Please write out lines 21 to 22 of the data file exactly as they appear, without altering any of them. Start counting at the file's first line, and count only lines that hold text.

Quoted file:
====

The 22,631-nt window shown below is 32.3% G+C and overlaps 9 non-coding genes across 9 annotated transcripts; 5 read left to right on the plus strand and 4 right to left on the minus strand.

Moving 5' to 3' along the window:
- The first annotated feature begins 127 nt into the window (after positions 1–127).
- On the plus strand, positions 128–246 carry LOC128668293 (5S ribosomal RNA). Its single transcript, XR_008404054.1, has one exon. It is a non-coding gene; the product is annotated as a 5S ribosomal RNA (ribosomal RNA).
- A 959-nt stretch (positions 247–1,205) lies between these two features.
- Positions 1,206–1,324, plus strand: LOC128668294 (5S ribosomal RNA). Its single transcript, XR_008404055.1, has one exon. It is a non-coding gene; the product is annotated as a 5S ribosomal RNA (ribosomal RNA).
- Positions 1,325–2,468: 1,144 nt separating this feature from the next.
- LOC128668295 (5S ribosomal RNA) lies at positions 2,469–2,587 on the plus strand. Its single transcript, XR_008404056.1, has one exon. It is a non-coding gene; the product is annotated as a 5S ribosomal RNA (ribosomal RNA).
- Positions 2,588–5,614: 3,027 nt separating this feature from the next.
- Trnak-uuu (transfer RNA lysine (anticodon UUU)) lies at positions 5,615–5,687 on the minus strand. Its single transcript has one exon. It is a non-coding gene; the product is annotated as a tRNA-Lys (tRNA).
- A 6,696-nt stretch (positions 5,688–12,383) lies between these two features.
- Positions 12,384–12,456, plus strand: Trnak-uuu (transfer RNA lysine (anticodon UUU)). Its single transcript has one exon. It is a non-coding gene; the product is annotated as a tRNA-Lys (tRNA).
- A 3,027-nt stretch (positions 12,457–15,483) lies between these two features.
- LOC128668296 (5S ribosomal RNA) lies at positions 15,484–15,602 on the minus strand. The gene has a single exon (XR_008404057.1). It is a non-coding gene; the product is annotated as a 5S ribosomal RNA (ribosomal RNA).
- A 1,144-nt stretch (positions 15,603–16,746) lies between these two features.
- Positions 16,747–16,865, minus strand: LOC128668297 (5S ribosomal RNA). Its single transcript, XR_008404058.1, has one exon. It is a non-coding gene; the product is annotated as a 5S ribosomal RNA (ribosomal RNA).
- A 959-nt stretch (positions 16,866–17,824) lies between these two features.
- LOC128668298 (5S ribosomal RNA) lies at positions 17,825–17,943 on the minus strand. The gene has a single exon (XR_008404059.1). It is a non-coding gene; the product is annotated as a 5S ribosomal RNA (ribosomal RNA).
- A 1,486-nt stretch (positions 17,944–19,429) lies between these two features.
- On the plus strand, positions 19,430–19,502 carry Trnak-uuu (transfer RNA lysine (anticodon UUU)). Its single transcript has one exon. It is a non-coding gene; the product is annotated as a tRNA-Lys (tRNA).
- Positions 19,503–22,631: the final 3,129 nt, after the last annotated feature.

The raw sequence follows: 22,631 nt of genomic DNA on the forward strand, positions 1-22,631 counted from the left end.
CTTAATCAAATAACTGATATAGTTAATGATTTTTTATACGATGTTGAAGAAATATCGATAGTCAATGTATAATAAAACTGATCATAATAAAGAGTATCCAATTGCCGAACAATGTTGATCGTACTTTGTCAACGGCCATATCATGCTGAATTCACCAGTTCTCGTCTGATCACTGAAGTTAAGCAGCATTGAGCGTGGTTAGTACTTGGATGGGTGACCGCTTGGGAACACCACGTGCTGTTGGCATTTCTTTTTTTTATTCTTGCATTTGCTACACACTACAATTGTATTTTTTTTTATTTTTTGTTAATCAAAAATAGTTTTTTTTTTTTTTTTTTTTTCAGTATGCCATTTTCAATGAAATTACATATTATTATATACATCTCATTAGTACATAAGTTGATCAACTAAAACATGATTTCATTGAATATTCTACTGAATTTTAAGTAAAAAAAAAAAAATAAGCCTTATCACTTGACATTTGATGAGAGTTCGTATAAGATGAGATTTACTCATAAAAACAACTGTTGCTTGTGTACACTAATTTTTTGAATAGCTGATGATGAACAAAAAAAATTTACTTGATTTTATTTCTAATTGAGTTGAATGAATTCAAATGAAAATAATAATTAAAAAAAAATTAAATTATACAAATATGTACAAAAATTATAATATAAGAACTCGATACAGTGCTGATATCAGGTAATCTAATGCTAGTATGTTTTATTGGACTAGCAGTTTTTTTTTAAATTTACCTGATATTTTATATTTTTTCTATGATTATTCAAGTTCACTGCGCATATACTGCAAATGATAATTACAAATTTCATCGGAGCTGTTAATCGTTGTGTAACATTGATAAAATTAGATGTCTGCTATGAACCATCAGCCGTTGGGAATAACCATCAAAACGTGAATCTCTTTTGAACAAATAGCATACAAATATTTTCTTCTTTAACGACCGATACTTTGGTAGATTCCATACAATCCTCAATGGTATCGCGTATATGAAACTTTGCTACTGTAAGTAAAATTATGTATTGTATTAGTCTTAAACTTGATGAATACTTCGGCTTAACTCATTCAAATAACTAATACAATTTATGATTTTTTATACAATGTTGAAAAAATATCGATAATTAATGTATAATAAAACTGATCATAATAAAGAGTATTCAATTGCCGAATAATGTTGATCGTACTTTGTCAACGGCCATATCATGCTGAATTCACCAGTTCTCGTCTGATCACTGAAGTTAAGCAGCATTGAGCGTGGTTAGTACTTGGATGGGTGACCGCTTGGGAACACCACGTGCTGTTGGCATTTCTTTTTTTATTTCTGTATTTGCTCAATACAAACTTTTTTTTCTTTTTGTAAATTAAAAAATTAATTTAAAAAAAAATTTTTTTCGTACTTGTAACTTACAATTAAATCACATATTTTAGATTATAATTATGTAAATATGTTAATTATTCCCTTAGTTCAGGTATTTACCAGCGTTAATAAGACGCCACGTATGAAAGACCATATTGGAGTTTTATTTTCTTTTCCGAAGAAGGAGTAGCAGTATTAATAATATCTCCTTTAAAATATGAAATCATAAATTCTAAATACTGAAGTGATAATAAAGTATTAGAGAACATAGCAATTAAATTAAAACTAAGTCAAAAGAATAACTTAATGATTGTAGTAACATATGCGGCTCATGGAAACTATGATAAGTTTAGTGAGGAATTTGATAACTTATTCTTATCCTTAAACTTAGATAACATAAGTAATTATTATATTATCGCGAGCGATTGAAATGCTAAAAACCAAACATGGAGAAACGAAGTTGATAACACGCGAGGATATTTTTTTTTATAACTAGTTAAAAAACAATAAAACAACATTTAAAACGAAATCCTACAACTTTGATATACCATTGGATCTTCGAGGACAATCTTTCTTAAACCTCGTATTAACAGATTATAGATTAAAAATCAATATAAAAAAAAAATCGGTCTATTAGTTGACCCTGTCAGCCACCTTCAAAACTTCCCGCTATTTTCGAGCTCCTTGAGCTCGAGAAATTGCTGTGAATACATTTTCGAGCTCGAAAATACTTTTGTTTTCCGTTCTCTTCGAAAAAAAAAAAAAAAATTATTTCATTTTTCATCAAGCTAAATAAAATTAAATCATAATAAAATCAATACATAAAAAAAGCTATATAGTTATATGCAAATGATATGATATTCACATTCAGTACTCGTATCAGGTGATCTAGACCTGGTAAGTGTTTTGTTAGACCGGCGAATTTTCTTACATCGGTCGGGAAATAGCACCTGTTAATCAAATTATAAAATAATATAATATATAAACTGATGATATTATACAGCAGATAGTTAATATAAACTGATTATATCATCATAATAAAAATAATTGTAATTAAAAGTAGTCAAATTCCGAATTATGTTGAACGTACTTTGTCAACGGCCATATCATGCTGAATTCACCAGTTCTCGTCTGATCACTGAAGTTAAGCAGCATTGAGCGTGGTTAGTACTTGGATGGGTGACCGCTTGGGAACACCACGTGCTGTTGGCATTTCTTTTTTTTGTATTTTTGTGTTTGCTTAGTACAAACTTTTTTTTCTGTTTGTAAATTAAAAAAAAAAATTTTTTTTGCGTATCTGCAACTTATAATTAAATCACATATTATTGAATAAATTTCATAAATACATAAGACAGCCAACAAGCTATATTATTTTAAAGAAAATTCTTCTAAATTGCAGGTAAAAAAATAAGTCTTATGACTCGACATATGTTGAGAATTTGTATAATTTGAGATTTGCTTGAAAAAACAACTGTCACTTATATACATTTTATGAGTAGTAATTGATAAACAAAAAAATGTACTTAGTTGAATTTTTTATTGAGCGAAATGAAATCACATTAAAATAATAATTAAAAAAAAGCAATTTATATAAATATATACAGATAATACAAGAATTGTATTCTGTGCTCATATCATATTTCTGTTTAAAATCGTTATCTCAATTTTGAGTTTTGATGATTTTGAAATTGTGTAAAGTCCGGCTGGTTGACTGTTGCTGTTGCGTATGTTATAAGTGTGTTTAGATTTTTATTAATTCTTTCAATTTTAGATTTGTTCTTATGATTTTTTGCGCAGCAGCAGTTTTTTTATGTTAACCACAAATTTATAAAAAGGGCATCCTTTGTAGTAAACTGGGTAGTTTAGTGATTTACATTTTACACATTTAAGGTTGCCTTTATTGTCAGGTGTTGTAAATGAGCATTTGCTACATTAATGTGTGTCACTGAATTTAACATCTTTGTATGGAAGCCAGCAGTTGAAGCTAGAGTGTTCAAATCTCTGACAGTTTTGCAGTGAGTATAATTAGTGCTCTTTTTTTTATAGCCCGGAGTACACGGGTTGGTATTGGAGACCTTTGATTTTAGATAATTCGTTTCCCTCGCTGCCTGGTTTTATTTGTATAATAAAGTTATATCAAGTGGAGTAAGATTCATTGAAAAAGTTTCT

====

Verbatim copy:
- Positions 19,503–22,631: the final 3,129 nt, after the last annotated feature.

The raw sequence follows: 22,631 nt of genomic DNA on the forward strand, positions 1-22,631 counted from the left end.